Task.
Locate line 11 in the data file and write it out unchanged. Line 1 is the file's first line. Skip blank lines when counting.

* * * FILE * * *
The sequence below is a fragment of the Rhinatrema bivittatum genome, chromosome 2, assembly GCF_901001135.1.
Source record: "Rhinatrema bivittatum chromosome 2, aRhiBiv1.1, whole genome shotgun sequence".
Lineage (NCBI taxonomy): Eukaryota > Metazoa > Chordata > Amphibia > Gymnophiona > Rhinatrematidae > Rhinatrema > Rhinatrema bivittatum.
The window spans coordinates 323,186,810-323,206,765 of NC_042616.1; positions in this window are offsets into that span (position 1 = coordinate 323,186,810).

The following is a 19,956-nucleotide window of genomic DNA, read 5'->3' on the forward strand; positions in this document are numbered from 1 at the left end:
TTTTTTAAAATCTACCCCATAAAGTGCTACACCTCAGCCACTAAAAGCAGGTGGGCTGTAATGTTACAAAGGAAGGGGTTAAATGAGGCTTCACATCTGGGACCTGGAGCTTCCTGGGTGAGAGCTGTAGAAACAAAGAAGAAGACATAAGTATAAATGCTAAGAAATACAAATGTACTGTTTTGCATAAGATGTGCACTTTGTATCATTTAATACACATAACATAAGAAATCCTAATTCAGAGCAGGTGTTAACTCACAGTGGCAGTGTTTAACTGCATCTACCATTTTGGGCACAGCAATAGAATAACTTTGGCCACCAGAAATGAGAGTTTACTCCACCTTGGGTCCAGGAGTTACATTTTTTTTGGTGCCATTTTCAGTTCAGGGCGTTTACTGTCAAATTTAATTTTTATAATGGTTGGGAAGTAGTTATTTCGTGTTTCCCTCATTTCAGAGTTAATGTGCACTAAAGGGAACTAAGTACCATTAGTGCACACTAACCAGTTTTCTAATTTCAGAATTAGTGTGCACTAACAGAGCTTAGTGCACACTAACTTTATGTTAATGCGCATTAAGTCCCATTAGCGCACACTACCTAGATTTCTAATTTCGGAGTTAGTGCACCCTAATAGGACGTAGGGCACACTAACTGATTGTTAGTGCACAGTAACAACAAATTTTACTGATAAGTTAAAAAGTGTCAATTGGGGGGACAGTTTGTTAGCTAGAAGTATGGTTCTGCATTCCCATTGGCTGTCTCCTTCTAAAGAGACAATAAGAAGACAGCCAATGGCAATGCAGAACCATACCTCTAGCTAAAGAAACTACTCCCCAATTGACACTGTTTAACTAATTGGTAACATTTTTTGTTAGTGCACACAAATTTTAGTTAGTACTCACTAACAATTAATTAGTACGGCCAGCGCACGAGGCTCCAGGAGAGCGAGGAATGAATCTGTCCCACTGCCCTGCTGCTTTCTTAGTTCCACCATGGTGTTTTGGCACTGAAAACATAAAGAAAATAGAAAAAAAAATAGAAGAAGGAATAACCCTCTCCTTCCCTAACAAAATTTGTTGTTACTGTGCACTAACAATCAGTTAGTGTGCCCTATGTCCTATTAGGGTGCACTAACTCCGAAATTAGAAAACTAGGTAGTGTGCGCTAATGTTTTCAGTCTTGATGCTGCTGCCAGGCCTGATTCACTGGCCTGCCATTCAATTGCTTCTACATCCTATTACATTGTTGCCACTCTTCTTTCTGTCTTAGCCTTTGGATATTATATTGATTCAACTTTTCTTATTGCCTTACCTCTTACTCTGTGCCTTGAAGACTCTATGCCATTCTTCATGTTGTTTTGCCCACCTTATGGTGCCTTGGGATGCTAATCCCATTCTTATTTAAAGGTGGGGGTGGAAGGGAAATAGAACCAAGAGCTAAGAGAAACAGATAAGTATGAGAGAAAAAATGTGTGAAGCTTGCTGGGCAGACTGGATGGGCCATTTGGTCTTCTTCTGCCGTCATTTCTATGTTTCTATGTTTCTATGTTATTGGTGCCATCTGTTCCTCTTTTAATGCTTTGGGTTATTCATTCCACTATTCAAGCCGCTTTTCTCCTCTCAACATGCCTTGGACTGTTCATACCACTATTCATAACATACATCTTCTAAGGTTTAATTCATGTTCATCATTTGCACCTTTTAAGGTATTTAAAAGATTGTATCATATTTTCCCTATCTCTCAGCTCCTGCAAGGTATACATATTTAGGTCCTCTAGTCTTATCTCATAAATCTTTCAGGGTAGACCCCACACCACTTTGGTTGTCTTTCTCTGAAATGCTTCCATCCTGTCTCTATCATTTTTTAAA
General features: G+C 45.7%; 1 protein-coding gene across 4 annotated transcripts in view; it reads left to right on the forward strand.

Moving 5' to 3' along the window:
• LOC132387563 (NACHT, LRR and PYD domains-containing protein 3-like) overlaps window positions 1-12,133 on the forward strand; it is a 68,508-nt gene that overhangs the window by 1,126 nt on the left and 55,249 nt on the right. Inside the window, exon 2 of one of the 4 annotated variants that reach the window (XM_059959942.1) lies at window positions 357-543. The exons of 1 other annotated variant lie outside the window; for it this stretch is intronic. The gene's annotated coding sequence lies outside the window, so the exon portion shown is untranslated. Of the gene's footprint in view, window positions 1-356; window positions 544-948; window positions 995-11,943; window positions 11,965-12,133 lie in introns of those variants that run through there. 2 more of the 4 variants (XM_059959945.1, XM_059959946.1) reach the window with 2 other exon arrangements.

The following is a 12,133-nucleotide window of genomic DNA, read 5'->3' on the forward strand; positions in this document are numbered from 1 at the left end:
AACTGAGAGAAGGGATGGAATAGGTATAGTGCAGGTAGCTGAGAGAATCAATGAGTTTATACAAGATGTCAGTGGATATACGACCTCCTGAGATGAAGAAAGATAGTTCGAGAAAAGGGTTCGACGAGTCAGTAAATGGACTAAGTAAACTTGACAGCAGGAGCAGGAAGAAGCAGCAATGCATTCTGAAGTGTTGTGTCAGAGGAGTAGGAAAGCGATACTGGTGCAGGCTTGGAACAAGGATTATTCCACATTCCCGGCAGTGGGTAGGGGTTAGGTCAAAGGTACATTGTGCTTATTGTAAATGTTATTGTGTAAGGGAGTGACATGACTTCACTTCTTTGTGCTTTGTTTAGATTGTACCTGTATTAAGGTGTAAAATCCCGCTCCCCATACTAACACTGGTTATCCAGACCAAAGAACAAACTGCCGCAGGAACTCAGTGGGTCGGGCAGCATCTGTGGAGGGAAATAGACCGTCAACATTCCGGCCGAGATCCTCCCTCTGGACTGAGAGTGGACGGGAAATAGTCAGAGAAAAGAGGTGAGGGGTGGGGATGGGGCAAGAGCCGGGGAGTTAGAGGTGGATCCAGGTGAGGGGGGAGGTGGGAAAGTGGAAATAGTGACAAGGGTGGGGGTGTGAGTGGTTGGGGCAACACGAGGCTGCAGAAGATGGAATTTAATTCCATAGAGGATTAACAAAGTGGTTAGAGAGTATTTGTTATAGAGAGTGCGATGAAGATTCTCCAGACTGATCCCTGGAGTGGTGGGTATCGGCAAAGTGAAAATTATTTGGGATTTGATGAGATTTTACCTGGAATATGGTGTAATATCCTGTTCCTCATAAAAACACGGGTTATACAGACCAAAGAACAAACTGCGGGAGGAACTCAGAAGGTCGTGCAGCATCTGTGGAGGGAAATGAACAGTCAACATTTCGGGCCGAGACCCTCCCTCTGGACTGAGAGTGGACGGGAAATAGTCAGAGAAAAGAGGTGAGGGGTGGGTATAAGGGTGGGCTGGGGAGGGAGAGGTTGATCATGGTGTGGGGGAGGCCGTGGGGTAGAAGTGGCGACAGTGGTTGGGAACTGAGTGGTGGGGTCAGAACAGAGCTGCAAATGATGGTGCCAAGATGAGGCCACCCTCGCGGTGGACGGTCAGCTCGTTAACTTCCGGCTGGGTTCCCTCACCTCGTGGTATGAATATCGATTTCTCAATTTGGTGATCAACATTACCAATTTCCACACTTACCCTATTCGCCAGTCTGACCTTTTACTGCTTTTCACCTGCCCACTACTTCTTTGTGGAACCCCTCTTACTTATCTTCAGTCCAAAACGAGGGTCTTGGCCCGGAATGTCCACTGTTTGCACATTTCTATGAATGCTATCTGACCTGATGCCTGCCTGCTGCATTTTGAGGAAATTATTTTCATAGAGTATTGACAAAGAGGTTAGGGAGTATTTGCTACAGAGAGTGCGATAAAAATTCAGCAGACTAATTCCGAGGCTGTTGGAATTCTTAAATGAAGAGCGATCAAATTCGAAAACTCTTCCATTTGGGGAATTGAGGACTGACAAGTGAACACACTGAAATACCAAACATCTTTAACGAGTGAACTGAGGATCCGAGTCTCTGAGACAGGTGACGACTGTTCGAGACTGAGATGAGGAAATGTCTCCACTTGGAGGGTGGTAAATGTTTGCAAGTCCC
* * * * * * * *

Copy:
AACTGAGAGAAGGGATGGAATAGGTATAGTGCAGGTAGCTGAGAGAATCAATGAGTTTATACAAGATGTCAGTGGATATACGACCTCCTGAGATGAAGAAAGATAGTTCGAGAAAAGGGTTCGACGAGTCAGTAAATGGACTAAGTAAACTTGACAGCAGGAGCAGGAAGAAGCAGCAATGCATTCTGAAGTGTTGTGTCAGAGGAGTAGGAAAGCGATACTGGTGCAGGCTTGGAACAAGGATTATTCCACATTCCCGGCAGTGGGTAGGGGTTAGGTCAAAGGTACATTGTGCTTATTGTAAATGTTATTGTGTAAGGGAGTGACATGACTTCACTTCTTTGTGCTTTGTTTAGATTGTACCTGTATTAAGGTGTAAAATCCCGCTCCCCATACTAACACTGGTTATCCAGACCAAAGAACAAACTGCCGCAGGAACTCAGTGGGTCGGGCAGCATCTGTGGAGGGAAATAGACCGTCAACATTCCGGCCGAGATCCTCCCTCTGGACTGAGAGTGGACGGGAAATAGTCAGAGAAAAGAGGTGAGGGGTGGGGATGGGGCAAGAGCCGGGGAGTTAGAGGTGGATCCAGGTGAGGGGGGAGGTGGGAAAGTGGAAATAGTGACAAGGGTGGGGGTGTGAGTGGTTGGGGCAACACGAGGCTGCAGAAGATGGAATTTAATTCCATAGAGGATTAACAAAGTGGTTAGAGAGTATTTGTTATAGAGAGTGCGATGAAGATTCTCCAGACTGATCCCTGGAGTGGTGGGTATCGGCAAAGTGAAAATTATTTGGGATTTGATGAGATTTTACCTGGAATATGGTGTAATATCCTGTTCCTCATAAAAACACGGGTTATACAGACCAAAGAACAAACTGCGGGAGGAACTCAGAAGGTCGTGCAGCATCTGTGGAGGGAAATGAACAGTCAACATTTCGGGCCGAGACCCTCCCTCTGGACTGAGAGTGGACGGGAAATAGTCAGAGAAAAGAGGTGAGGGGTGGGTATAAGGGTGGGCTGGGGAGGGAGAGGTTGATCATGGTGTGGGGGAGGCCGTGGGGTAGAAGTGGCGACAGTGGTTGGGAACTGAGTGGTGGGGTCAGAACAGAGCTGCAAATGATGGTGCCAAGATGAGGCCACCCTCGCGGTGGACGGTCAGCTCGTTAACTTCCGGCTGGGTTCCCTCACCTCGTGGTATGAATATCGATTTCTCAATTTGGTGATCAACATTACCAATTTCCACACTTACCCTATTCGCCAGTCTGACCTTTTACTGCTTTTCACCTGCCCACTACTTCTTTGTGGAACCCCTCTTACTTATCTTCAGTCCAAAACGAGGGTCTTGGCCCGGAATGTCCACTGTTTGCACATTTCTATGAATGCTATCTGACCTGATGCCTGCCTGCTGCATTTTGAGGAAATTATTTTCATAGAGTATTGACAAAGAGGTTAGGGAGTATTTGCTACAGAGAGTGCGATAAAAATTCAGCAGACTAATTCCGAGGCTGTTGGAATTCTTAAATGAAGAGCGATCAAATTCGAAAACTCTTCCATTTGGGGAATTGAGGACTGACAAGTGAACACACTGAAATACCAAACATCTTTAACGAGTGAACTGAGGATCCGAGTCTCTGAGACAGGTGACGACTGTTCGAGACTGAGATGAGGAAATGTCTCCACTTGGAGGGTGGTAAATGTTTGCAAGTCCC